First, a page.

- Trade and Investment
Chinese leaders have openly opposed an economic “decoupling” with the US because China is heavily reliant on the US for markets, investment, and technology. As such, Beijing is likely to seek incremental progress on discrete economic issues.
- Beijing is looking to Washington to lift some of the Trump-era trade tariffs, and it may be willing to make minor concessions, such as fully implementing the US-China phase one trade deal signed in January 2020. China has so far fallen short on its promise to purchase a certain amount of US goods under the deal.
- Chinese regulatory agencies have been engaged in talks with the SEC’s Public Company Accounting Oversight Board to work out an agreement to audit Chinese companies that could be potentially delisted in the US.
- About 80 Chinese companies currently face the threat of expulsion from US stock exchanges. The 2020 Holding Foreign Companies Accountable Act aims to remove foreign companies from US stock exchanges if they failed to comply with US auditing standards for three years in a row.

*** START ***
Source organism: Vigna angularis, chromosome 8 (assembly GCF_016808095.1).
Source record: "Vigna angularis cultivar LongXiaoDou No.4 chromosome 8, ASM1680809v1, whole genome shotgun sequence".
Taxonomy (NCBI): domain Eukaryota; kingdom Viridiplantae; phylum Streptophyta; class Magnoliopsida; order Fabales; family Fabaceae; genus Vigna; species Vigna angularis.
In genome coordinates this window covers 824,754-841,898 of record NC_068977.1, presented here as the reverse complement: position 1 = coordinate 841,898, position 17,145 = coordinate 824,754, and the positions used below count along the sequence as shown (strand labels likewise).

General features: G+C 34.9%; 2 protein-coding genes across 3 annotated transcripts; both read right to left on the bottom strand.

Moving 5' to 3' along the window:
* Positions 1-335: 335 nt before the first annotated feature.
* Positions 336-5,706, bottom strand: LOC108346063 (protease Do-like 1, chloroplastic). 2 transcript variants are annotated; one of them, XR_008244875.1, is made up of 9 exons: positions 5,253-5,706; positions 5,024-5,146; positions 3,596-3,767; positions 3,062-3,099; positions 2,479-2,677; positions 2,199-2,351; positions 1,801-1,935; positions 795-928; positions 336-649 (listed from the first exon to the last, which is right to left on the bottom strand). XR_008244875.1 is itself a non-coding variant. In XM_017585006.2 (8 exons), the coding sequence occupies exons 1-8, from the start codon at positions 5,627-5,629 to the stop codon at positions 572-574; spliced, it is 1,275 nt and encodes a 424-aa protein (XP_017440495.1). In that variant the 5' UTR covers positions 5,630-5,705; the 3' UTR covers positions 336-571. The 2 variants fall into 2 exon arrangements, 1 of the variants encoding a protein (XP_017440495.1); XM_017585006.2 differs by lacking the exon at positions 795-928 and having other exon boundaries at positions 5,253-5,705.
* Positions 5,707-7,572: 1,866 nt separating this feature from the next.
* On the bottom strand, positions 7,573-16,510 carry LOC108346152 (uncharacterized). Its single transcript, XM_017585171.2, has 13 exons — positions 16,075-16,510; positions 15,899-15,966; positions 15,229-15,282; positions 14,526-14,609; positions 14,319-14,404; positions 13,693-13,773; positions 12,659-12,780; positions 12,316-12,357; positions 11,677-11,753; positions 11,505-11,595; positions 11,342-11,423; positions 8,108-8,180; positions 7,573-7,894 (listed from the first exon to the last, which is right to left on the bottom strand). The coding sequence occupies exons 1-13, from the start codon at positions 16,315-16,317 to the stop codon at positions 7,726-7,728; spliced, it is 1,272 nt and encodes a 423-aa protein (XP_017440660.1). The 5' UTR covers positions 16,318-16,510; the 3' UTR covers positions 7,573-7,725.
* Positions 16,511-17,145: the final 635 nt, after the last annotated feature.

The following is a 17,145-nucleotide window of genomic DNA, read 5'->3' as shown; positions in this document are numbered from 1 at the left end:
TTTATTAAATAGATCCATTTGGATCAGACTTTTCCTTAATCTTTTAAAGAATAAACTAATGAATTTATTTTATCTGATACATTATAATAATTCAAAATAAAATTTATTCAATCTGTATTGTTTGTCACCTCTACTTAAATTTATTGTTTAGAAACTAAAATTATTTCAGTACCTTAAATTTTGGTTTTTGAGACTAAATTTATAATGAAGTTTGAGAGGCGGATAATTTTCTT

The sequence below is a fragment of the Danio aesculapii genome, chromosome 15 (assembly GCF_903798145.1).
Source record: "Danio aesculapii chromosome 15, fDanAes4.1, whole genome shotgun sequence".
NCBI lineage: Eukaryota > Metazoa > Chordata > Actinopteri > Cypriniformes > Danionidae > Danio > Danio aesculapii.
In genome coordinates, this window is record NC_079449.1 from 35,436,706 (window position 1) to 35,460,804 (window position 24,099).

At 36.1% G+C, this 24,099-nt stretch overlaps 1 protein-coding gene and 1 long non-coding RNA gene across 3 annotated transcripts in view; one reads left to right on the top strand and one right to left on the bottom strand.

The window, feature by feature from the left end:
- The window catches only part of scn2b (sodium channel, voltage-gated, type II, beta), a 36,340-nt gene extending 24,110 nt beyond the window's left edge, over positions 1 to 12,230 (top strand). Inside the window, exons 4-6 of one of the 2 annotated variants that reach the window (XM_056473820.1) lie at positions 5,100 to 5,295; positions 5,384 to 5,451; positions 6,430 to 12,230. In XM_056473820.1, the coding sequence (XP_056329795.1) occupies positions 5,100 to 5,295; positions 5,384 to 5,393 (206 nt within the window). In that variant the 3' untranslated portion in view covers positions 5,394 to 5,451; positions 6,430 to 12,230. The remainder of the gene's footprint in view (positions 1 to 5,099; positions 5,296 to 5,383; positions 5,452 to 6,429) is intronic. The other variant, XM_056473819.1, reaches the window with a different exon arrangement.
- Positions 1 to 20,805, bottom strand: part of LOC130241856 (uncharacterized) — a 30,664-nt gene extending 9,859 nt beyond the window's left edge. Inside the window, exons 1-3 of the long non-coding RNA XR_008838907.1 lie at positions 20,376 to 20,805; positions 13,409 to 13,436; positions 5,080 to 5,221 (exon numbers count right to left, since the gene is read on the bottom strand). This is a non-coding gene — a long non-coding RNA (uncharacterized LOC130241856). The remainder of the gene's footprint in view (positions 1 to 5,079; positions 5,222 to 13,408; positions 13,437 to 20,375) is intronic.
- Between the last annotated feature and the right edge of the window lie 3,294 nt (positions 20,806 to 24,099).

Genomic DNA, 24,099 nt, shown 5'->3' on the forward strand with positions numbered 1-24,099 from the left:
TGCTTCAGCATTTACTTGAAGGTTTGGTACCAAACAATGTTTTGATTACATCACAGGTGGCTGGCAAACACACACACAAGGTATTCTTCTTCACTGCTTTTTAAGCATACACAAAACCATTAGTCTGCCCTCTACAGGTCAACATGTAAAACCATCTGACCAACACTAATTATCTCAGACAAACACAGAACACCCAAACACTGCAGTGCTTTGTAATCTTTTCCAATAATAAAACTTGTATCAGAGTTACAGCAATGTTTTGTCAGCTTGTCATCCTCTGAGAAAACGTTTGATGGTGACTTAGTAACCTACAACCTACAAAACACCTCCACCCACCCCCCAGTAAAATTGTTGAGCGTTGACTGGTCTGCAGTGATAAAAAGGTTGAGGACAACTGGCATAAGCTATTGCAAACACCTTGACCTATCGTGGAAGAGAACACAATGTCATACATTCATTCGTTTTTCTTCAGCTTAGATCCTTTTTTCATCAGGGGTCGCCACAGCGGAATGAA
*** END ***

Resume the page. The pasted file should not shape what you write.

- Human Rights
Paradoxically, the Biden Administration’s China strategy is likely to embolden hardliners in China, who have long argued that the West is only interested in human rights as a tool to contain China. Technocrats in China have welcomed exchanges with the US on issues such as legal reform and civil society development, but a perceived containment policy would likely limit those exchanges and further undermine the influence of technocrats who are interested in improving the system from within.
- Seeking a Biden-Xi Summit
Xi has emphasized “head-of-state diplomacy,” based on the belief that major advances in bilateral relations are results of personal relationships between leaders. Despite tensions, Xi likely wants an in-person meeting with Biden to discuss bilateral issues. The two leaders had met previously when Biden was vice president, but they have only done so virtually as presidents.
- The Xi-Obama summit at Sunnylands in California in 2013 was very important to Xi and ultimately resulted in a historic cyber security agreement in 2015, which subsequently broke down under the Trump Administration as tensions rose.
- In contrast to his predecessor Hu Jintao, Xi has given less autonomy to his two top foreign policy officials, State Councilor Yang Jiechi and Foreign Minster Wang Yi. This means that the Xi-Biden relationship is critical to any breakthrough in bilateral relations.